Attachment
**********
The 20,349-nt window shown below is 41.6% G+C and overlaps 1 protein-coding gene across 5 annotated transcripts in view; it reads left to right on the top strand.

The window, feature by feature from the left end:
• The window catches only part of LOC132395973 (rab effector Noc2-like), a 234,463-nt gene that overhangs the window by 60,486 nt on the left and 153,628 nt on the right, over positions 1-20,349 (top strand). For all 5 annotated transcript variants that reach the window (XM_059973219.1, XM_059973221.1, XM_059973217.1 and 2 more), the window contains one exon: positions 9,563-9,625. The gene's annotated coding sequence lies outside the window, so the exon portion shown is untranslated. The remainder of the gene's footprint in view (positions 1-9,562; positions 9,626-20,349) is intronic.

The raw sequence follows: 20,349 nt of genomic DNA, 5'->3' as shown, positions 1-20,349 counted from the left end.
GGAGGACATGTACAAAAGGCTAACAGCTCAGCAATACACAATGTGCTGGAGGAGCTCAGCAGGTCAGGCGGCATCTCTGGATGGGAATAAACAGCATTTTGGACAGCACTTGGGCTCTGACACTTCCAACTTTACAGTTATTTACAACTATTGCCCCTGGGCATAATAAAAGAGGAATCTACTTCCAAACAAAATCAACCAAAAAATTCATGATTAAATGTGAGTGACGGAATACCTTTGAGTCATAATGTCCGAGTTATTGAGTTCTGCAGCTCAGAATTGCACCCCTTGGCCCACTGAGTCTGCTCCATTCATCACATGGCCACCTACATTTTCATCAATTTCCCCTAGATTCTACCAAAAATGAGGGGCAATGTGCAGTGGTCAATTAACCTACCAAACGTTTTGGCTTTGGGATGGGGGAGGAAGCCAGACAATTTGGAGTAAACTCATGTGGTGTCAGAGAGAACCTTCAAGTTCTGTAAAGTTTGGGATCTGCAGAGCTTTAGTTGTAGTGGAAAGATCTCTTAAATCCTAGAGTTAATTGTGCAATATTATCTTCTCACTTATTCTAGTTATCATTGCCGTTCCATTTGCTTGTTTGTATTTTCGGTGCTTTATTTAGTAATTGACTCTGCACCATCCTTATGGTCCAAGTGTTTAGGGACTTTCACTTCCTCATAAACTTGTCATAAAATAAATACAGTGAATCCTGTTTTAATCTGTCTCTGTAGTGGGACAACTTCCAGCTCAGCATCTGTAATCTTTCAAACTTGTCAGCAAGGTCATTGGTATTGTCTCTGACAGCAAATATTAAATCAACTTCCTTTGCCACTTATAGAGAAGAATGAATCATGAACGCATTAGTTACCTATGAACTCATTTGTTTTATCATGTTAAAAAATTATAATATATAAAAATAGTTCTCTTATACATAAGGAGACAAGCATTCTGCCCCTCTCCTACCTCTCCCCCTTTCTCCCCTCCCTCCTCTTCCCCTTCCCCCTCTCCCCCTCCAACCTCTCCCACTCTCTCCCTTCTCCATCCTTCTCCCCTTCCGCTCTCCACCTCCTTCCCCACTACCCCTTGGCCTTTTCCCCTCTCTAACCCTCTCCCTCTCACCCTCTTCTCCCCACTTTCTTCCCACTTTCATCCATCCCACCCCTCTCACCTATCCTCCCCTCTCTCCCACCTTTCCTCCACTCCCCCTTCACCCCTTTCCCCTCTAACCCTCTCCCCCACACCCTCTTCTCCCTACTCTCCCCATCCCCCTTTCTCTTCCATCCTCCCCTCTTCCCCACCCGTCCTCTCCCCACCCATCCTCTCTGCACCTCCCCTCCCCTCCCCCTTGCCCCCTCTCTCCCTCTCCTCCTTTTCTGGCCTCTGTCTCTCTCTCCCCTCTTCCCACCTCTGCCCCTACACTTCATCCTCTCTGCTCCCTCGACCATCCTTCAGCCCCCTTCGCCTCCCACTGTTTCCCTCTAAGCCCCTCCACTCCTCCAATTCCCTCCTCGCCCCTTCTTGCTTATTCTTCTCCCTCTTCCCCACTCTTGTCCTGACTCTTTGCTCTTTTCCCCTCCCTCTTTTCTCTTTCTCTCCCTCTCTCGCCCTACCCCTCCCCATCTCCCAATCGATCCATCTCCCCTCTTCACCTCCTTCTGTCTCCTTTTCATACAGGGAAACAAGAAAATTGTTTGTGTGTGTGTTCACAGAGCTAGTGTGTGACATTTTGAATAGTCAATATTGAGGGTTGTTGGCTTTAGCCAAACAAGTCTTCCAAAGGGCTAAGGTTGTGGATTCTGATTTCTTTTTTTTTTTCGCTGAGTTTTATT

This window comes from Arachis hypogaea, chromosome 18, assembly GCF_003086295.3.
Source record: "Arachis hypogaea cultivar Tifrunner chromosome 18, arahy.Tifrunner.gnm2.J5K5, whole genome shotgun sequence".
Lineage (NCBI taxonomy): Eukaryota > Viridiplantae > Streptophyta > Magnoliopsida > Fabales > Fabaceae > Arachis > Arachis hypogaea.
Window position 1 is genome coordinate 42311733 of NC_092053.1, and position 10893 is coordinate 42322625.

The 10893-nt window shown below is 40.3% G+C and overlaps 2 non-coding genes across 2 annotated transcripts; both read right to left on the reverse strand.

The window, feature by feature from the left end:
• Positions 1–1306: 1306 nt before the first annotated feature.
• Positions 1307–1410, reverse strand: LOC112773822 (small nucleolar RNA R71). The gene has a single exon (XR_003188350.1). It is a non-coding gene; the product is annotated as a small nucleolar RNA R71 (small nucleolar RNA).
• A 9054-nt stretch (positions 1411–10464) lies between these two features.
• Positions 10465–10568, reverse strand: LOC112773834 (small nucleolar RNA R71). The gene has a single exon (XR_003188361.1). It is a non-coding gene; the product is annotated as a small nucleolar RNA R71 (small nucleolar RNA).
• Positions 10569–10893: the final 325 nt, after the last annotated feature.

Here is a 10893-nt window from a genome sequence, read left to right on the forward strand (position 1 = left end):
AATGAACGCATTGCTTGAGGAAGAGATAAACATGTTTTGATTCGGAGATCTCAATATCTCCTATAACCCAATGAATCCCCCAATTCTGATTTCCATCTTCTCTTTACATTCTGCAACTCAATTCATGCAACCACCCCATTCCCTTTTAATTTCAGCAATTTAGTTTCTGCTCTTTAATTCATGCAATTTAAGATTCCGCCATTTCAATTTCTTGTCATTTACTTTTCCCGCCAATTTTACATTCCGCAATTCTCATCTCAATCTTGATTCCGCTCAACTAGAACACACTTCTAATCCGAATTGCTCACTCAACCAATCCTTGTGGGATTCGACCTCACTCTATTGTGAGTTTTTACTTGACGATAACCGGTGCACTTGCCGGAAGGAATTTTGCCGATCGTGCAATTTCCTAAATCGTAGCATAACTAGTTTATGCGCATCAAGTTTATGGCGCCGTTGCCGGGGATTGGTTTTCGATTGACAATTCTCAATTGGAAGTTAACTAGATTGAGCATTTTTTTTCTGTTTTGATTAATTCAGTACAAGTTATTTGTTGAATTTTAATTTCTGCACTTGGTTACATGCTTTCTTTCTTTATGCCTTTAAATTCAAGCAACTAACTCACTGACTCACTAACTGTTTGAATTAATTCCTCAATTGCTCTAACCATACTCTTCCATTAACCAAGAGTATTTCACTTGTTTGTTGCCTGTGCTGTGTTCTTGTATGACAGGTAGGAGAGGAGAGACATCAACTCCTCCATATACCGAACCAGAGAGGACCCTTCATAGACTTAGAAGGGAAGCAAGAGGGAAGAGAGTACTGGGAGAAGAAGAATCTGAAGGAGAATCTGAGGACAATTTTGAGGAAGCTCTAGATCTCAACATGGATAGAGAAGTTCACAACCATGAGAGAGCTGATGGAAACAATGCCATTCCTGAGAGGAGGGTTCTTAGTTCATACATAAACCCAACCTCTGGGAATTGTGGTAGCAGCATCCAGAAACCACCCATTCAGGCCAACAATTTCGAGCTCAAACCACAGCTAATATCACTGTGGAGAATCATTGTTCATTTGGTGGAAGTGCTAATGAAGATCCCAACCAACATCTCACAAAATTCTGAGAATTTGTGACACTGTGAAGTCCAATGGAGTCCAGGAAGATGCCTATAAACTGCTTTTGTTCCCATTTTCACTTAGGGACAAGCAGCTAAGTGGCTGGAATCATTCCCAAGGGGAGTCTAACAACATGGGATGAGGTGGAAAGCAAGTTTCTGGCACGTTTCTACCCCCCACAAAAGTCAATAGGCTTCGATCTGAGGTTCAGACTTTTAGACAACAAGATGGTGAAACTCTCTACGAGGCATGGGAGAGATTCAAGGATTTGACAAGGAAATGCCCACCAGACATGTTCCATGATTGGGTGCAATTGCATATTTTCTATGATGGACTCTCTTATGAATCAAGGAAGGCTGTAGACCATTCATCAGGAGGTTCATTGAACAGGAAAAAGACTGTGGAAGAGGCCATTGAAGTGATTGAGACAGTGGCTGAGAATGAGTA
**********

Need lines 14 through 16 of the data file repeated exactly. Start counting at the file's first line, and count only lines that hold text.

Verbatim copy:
• A 9054-nt stretch (positions 1411–10464) lies between these two features.
• Positions 10465–10568, reverse strand: LOC112773834 (small nucleolar RNA R71). The gene has a single exon (XR_003188361.1). It is a non-coding gene; the product is annotated as a small nucleolar RNA R71 (small nucleolar RNA).
• Positions 10569–10893: the final 325 nt, after the last annotated feature.